Distinction between the cure and care markets
Dutch healthcare is usually considered to exist in two markets. The first is the ‘cure’ market, aimed at curing people in the short term. Financing comes from every person of 18 years and older in the Netherlands, through their healthcare insurance. The insurance companies pay for any medical treatments, with the exception of the obligatory own-risk deduction. The second is the care market, which is aimed at providing support for people who need help to take care of their own basic needs (elderly people and the mentally and physically disabled). A large part of the costs related to this assistance is considered ‘uninsurable’, which means the Dutch Government finances this type of care (Intramural care). The costs are covered by premiums people pay through their taxes.
Summary of the Dutch healthcare market
Driven by strong market fundamentals, the Fund’s strategy is growth with a focus on a predictable dividend return and moderate value growth through investments in stable and growing segments in the Dutch healthcare real estate market.
In short, the Fund’s strategy is as follows:
Core investment profile
Growth strategy (€ 500 million end of 2019)
Target long-term average annual Fund return 6.5%
Focus on distinct healthcare segments in the Netherlands
Regional diversification based on a positive economic and demographic outlook, with 80% within the core regions
Rent increase: inflation linked
Mix of master lease and individual lease
CSR integral part of the Fund strategy
Focus within healthcare market
Not all areas within the healthcare markets are equally attractive. In the figure below, we see that the primary focus for the Fund is on growing and stable target groups within the care market: the elderly care segment and the mentally and physically disabled segment. These segments are specified in more detail below.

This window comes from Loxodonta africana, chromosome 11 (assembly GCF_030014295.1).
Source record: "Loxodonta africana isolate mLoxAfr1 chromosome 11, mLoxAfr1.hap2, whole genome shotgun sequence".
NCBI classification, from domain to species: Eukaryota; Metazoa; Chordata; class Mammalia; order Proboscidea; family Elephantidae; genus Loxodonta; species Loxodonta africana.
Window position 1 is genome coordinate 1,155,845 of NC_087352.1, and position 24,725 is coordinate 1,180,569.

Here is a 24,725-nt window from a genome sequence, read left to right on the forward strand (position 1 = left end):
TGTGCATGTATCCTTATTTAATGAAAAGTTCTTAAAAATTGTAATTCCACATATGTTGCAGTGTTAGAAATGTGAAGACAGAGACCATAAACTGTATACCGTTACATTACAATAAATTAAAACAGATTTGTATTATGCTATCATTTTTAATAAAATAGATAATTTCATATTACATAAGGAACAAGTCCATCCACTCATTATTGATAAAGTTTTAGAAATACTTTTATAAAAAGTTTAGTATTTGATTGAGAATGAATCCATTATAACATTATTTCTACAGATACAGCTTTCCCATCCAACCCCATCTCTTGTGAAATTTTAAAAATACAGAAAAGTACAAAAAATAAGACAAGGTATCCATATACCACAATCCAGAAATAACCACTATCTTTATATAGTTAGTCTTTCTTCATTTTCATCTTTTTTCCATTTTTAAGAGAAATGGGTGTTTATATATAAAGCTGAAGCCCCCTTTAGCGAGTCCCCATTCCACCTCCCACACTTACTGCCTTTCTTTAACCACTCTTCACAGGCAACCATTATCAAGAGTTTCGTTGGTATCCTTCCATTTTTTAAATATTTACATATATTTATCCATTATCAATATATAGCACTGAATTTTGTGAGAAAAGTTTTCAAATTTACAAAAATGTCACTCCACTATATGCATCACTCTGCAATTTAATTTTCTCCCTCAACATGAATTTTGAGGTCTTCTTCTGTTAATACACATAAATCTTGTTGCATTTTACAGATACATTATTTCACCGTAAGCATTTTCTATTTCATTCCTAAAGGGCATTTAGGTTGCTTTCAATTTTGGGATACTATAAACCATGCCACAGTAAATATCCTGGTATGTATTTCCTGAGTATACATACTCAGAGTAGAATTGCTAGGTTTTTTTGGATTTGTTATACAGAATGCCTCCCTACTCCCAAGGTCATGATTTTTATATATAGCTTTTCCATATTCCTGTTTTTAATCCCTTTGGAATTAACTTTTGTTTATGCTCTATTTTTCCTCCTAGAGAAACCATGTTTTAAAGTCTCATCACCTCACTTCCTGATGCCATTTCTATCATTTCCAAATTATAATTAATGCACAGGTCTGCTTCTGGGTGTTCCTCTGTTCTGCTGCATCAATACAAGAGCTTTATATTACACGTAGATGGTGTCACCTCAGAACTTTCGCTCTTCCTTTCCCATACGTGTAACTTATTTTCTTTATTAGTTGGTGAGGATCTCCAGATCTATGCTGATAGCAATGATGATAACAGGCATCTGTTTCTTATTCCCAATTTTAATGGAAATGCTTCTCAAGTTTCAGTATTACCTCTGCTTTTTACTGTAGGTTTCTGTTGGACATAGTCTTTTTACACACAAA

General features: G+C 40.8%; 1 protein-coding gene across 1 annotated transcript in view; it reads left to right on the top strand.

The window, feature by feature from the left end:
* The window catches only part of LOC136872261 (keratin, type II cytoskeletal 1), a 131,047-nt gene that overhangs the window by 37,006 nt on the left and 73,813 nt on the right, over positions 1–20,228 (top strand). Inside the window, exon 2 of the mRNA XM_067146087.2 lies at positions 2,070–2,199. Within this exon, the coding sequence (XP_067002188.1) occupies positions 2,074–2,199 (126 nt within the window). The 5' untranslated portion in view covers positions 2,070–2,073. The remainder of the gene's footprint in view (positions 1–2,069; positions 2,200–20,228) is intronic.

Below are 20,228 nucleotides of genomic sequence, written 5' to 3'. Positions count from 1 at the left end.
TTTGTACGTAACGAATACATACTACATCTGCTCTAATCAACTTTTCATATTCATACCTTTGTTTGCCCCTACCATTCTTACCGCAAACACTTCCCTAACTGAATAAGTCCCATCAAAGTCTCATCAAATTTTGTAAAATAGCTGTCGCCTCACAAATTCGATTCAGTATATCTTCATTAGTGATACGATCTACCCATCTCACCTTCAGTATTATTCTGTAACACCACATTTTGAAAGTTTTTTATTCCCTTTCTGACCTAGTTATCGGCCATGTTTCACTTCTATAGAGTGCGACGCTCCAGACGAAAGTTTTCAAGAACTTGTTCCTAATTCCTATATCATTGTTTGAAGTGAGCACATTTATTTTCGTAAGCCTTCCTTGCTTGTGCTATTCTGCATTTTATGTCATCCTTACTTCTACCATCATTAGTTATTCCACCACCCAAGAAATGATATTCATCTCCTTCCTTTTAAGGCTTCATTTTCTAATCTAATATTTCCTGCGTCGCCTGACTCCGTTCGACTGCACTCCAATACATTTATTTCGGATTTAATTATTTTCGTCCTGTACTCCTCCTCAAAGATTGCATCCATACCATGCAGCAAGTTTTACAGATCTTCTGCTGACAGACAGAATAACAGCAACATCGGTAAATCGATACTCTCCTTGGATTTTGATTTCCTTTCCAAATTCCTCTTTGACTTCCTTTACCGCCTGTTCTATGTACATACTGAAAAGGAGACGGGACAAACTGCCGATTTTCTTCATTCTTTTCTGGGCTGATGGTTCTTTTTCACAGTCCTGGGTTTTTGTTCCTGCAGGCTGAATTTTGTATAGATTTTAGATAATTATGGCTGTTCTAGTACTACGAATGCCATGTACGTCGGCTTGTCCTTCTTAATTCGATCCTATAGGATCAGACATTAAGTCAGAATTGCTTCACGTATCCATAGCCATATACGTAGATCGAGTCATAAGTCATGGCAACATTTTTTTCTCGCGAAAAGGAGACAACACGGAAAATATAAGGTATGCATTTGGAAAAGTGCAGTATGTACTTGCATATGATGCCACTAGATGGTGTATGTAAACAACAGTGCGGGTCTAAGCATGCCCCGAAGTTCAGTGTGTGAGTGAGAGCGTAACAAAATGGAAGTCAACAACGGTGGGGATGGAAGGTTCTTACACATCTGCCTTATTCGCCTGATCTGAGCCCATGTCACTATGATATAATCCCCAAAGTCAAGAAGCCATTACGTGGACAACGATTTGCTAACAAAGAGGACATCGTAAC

Focus areas for the Fund
1. Assisted Living
Due to the separation of housing and care, there is a major increase in demand for high-quality care residences, a segment in which Bouwinvest already has a great deal of experience. Assisted Living includes two sub-segments. The first is the mid-segment for consumer incomes of between € 35,000 and around € 75,000. This pertains to the liberalised mid-segment rental sector, with lease prices of more than € 711 per month. Services and care are optional and propositions combine a modern, ‘care ready’ apartment with care facilities ‘within arm’s reach’. We identify two basic models in this sub-segment. First, the model based on a master lease. This pertains mostly to propositions in either intramural care, care for the disabled and premium assisted living. The second model is based on individual lease with consumers, with a prominent role for the healthcare operator in delivering care and other services. Both models are developing rapidly at the moment.
The second sub-segment within Assisted Living is the premium segment for people with earnings of € 75,000 and upwards, which offers an all-inclusive arrangement, which combines housing, living and care. Although the market for these types of propositions is relatively small and estimated at about 300,000 people, it is an interesting segment because of relatively higher yields. The Fund focus either on established, larger players in the market, although newer 'start ups' are also considered if they present a new and dependable concept, on high quality locations, for which we see excellent (alternative) in case of operator default.